Speaking on condition of anonymity, the official said the United States was considering talking to Iran about Iraq, where the government of Shi'ite Prime Minister Nuri al-Maliki is seeking to repel a stunning advance by Sunni militants who have seized several cities.
Fighters from the Islamic State of Iraq and the Levant (ISIL) group have swept through towns in the Tigris valley north of Baghdad in recent days but appeared to have halted their advance outside the capital on Sunday as they tightened their grip on the north.
ISIL's advance may pose the worst security crisis to Iraq since the worst of the sectarian bloodshed that followed the U.S.-led invasion to oust Saddam Hussein in 2003.
President Barack Obama said on Friday he needed several days to determine how the United States would help Iraq fend off ISIL, but he ruled out sending U.S. troops back into combat in Iraq. U.S. troops left Iraq in 2011 after a bloody, costly war that lasted more than eight years.
If the United States does decide to hold talks over Iraq with Iran, which it has routinely blamed for fueling violence in Iraq since 2003, it's not clear where or how those talks would take place.
The Wall Street Journal, which on Sunday reported the Obama administration was preparing for such talks, said one possible channel was through Vienna, where senior U.S. and Iranian officials were scheduled to meet with other world powers on Monday to negotiate limits on Iran's nuclear capabilities.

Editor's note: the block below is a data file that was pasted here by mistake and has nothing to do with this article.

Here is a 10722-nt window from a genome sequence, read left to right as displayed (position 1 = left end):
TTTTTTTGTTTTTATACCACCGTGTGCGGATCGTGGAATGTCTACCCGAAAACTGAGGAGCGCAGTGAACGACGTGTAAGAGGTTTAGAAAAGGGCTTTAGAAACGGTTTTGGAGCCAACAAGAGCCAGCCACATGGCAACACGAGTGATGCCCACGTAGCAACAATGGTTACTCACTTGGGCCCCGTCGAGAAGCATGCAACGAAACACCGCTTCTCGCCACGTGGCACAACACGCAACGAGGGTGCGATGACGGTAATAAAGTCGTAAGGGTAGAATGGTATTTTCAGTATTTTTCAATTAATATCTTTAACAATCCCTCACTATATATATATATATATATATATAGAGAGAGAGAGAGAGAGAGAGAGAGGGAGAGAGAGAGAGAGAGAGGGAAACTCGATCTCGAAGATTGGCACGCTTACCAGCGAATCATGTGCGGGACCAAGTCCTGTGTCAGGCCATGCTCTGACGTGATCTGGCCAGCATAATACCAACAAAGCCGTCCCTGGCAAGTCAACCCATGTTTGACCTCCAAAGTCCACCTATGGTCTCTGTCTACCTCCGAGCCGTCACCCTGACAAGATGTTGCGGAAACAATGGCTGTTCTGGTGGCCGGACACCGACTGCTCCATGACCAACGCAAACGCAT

The State Department said on Sunday that the No. 2 U.S. diplomat, Deputy Secretary of State Bill Burns, would travel to Vienna this week to take part in the talks.
The White House cautioned that no discussions had yet taken place.
"There has been no contact with Iran on this issue thus far, nor do we have any plans to preview," a White House official said.
But both Washington and Tehran are alarmed by the rapid advance of ISIL, which is seeking to establish an Islamic state across much of Iraq and neighboring Syria.
U.S. Senator Lindsey Graham said on Sunday that Washington needed Iran's involvement to prevent a government collapse in Iraq and should open talks with Tehran.
"We are probably going to need their help to hold Baghdad," Graham, a South Carolina Republican, said on CBS' "Face the Nation."